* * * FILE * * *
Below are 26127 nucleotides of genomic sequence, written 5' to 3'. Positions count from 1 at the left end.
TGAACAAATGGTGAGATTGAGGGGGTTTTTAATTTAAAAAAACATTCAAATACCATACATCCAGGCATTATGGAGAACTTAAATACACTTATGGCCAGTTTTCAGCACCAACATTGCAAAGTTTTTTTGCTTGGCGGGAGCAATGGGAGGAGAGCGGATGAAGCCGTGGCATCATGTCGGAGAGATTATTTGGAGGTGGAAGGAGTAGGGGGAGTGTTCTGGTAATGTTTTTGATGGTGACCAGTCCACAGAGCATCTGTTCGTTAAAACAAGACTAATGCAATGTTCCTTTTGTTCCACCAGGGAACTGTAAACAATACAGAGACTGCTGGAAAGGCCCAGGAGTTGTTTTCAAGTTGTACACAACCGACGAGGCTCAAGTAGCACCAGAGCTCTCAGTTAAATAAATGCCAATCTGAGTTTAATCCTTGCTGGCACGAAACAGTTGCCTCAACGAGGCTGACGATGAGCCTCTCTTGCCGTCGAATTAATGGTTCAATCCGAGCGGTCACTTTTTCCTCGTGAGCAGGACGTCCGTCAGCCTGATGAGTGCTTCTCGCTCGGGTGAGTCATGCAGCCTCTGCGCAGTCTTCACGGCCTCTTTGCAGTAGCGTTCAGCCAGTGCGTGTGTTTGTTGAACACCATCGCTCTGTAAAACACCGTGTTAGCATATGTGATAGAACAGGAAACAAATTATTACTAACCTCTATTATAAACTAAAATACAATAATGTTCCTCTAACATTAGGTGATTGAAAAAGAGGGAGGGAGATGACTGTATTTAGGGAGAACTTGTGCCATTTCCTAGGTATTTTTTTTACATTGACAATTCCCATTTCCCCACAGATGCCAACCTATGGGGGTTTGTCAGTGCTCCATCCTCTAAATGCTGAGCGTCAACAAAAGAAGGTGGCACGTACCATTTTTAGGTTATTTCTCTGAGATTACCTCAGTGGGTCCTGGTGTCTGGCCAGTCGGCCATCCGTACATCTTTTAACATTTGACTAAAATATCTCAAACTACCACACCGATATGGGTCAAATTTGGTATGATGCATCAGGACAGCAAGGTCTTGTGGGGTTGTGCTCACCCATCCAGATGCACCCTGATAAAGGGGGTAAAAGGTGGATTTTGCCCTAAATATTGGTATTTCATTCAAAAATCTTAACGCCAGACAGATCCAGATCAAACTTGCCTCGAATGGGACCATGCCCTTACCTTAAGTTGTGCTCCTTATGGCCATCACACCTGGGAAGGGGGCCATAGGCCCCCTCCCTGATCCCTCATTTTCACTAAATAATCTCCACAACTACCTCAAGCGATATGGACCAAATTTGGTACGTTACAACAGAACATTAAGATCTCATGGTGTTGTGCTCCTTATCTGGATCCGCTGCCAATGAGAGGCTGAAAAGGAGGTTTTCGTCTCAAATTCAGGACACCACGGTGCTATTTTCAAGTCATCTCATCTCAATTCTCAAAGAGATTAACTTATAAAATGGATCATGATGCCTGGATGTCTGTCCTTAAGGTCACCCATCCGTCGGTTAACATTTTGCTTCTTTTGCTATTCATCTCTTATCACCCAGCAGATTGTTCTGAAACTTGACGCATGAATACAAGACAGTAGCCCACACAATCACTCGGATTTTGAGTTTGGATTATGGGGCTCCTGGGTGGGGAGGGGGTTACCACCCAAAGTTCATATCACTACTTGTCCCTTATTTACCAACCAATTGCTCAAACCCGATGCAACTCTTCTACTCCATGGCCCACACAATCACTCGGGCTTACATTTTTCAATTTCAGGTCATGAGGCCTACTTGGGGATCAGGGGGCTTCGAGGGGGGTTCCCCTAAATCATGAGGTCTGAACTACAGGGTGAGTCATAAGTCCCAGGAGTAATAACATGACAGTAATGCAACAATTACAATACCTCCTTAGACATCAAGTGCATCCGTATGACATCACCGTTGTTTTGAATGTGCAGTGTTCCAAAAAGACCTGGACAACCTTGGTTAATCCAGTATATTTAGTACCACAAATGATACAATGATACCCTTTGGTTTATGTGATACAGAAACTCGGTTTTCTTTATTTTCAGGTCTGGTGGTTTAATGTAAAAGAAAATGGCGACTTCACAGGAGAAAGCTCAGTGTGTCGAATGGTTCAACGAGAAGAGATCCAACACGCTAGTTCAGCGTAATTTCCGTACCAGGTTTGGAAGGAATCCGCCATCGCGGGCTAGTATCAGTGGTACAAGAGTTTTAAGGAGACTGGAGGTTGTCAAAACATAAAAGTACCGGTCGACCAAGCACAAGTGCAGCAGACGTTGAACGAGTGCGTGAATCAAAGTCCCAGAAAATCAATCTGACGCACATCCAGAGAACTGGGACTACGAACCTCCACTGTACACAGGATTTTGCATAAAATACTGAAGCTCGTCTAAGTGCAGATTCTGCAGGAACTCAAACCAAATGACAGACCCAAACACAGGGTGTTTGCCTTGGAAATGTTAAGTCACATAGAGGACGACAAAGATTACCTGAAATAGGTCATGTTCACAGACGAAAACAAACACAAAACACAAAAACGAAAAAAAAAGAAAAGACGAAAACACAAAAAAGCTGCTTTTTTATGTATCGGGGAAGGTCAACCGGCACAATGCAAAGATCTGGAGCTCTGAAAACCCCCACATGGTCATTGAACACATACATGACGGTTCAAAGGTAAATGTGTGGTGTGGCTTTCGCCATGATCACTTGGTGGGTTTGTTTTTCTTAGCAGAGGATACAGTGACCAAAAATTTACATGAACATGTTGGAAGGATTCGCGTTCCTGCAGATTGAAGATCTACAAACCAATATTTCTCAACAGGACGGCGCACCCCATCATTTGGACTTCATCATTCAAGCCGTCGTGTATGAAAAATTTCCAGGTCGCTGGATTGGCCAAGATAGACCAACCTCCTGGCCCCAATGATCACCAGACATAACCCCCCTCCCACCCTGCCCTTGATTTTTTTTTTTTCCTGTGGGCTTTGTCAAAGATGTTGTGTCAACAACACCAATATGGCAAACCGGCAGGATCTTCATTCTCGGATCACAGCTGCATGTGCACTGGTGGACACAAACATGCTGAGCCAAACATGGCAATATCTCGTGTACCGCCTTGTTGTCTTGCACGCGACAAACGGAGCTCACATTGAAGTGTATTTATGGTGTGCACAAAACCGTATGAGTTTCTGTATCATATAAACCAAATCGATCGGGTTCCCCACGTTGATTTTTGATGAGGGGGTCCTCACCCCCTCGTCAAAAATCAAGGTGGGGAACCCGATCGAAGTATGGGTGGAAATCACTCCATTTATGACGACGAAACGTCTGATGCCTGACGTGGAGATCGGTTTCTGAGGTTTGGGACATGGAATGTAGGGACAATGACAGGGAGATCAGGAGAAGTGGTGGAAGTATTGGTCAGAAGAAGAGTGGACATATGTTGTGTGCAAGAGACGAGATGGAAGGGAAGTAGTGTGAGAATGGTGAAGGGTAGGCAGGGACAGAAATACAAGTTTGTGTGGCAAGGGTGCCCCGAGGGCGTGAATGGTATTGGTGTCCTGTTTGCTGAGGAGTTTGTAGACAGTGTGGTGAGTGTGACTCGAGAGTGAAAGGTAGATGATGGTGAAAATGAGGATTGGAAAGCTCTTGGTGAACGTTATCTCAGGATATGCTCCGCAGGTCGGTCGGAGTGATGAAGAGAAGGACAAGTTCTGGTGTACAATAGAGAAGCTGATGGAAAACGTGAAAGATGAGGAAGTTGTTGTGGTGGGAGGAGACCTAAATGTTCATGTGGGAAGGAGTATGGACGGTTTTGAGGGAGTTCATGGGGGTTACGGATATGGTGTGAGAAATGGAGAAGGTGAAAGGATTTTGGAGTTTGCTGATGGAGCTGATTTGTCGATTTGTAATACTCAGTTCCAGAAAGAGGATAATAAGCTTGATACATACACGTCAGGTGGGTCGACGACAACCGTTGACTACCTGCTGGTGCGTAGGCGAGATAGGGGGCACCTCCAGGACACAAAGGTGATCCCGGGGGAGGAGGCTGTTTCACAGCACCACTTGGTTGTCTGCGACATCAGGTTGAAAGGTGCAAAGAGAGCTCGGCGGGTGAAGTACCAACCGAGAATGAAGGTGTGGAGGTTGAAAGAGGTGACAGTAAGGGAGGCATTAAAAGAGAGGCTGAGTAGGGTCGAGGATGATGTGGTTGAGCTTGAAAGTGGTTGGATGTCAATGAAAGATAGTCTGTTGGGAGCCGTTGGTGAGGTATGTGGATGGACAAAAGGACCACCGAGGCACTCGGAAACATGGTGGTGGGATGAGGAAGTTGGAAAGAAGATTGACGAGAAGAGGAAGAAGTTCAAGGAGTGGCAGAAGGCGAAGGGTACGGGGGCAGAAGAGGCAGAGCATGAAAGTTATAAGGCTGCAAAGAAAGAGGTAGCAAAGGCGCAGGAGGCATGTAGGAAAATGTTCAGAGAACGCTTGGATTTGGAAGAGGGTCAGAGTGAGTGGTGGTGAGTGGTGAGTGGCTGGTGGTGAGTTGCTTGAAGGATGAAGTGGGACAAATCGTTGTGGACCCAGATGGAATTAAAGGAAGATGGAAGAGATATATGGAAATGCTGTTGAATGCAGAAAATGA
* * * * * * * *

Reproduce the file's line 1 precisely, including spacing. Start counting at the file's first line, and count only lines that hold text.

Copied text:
Below are 26127 nucleotides of genomic sequence, written 5' to 3'. Positions count from 1 at the left end.